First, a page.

· More men were dying of the coronavirus than women, according to data from China, South Korea, and Italy. Scientists have a few ideas about why that is — some are behavioural, such as that men have higher rates of smoking and worse hygiene on average than women. Many men also have higher rates of underlying preexisting conditions, such as high blood pressure and diabetes. These make patients who contract the coronavirus more vulnerable.
· For the latest case total and death toll, see Business Insider's live updates here.
In the early days of the coronavirus pandemic, researchers detected an unusual pattern among COVID-19 cases in China: more men were dying than women. A study of more than 44,000 patients conducted by the Chinese Center for Disease Control and Prevention found that 2.8% of Chinese men diagnosed with the virus ultimately died as of February 11. For women, however, the fatality was 1.7%.
The trend, it later turned out, weren't exclusive to China. Italy, Germany, Iran, France, and South Korea have also reported a higher death toll among male patients, according to a recent analysis from CNN and academic research group Global Health 50/50. The analysis found that — among those five countries and China — men were 50% more likely than women to die after being diagnosed with COVID-19.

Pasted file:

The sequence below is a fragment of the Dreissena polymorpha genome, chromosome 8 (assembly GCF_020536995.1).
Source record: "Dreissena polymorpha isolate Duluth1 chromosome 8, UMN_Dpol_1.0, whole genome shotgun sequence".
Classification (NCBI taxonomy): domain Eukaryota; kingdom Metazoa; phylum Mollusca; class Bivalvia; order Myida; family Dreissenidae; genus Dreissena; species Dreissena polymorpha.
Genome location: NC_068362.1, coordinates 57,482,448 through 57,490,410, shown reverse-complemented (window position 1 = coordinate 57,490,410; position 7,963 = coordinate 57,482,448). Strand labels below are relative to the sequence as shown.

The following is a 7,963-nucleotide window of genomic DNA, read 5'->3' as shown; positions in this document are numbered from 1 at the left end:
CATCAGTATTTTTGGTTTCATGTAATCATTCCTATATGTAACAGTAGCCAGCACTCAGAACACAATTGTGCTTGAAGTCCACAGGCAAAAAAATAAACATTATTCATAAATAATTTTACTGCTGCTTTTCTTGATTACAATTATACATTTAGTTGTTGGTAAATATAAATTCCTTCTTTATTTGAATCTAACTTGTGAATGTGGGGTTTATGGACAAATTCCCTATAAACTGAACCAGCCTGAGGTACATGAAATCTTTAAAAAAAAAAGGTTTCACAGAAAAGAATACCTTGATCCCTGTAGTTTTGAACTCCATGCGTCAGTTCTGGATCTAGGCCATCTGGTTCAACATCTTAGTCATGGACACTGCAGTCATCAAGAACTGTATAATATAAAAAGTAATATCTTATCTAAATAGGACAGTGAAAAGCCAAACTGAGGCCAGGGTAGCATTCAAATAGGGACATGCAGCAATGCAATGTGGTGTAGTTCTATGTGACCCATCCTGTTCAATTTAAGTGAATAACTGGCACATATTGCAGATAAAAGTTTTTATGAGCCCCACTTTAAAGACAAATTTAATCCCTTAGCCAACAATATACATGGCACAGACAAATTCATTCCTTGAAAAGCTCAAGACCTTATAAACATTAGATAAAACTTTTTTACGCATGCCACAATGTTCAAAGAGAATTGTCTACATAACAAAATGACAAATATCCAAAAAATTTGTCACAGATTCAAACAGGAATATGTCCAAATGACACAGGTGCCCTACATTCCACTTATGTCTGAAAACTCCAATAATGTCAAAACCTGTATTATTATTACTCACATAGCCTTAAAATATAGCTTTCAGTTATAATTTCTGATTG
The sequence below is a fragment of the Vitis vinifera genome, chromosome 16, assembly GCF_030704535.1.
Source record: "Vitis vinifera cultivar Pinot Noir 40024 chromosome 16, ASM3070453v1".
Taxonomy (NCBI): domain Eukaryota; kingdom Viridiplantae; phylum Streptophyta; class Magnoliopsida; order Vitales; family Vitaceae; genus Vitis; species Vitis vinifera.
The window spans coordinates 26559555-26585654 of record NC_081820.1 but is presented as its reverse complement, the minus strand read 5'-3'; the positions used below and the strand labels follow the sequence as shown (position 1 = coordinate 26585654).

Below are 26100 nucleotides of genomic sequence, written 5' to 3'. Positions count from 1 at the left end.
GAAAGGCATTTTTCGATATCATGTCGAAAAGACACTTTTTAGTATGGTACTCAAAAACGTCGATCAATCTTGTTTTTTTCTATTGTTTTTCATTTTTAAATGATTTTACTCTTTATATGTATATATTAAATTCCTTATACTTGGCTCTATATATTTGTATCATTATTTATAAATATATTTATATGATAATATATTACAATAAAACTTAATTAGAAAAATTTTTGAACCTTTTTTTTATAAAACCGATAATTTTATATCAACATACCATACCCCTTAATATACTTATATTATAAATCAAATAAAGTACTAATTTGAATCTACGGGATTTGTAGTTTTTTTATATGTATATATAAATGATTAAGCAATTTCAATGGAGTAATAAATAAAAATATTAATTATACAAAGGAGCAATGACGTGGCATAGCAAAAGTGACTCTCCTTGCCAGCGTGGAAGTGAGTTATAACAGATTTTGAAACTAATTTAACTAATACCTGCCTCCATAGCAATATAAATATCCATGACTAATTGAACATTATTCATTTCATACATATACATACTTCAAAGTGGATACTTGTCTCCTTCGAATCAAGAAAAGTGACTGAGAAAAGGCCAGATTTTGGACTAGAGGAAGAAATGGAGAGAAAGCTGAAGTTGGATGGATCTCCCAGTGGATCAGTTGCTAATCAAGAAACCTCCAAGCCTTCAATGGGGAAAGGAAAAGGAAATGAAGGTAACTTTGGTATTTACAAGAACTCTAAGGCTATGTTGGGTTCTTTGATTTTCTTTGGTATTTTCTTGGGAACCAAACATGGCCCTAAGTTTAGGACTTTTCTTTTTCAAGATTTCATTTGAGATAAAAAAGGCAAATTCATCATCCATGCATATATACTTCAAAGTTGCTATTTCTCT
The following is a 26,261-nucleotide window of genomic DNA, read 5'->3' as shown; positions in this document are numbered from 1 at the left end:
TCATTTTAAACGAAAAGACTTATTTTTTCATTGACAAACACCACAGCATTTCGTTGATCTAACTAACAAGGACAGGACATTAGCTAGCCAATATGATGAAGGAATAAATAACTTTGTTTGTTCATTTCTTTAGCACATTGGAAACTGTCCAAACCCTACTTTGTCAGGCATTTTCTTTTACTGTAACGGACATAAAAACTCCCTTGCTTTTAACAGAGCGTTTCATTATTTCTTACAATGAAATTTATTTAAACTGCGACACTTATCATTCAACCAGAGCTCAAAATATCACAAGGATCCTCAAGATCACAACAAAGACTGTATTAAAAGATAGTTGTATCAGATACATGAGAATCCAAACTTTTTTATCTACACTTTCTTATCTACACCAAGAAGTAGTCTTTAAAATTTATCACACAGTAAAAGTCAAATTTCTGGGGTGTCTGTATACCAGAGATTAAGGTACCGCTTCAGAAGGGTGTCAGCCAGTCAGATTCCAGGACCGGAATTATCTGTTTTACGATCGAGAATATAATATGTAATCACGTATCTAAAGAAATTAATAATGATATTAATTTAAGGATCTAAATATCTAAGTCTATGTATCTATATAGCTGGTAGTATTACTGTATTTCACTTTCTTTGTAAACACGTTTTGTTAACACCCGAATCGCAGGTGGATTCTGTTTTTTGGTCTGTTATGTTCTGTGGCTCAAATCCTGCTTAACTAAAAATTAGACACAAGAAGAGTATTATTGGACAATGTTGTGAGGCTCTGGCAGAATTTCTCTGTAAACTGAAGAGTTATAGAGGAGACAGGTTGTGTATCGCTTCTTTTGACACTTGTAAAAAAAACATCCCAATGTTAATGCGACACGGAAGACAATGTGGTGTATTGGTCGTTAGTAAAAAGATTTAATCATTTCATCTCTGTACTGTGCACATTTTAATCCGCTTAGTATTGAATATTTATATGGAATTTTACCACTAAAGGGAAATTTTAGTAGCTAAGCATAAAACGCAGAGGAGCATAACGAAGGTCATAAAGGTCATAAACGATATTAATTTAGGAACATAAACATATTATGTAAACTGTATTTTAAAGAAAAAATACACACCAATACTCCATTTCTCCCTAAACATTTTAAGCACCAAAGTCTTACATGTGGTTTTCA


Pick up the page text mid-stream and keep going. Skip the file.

The World Health Organization reported that as of March 20, men represented around 70% of coronavirus deaths in Western Europe. Men also represent around 70% of coronavirus deaths in Italy, according to data from the Italian National Health Service. An analysis of more than 25,000 coronavirus cases from the Higher Health Institute of Rome found that male coronavirus patients in Italy had a fatality rate of 8%, compared to 5% for Italian women.The same analysis found that men only represented a slight majority of Italy's coronavirus cases: around 58%.
"From Italy, we're seeing another concerning trend, that the mortality in males seem to be twice in every age group of females," Deborah Birx, the White House's coronavirus response coordinator, warned at a press briefing earlier this month. The data seems to track with that of other countries as well. In Spain, the Carlos III Health Institute found that men represented around 52% of the country's coronavirus cases, but 66% of coronavirus deaths. That amounts to double the number of coronavirus deaths among men than women (376 compared to 190).
South Korean data is a bit more of an outlier: As of Thursday, men represented the minority of coronavirus patients in South Korea, around 40%. But they still represented a slight majority of coronavirus deaths: around 52%. That means the fatality rate for men in South Korea is around 1.9% compared to 1.1% for women. It's important to note, however, that South Korea has far fewer cases in total than Italy, Spain, or China, since the nation was able to slow the spread of the virus relatively quickly. The nation has reported around 9,500 cases compared to more than 80,000 cases in Spain, 82,000 in China, and 97,000 in Italy. (South Korea's population is 51 million, while Spain's is 47 million, Italy's is around 60 million, and China's is 1.3 billion.)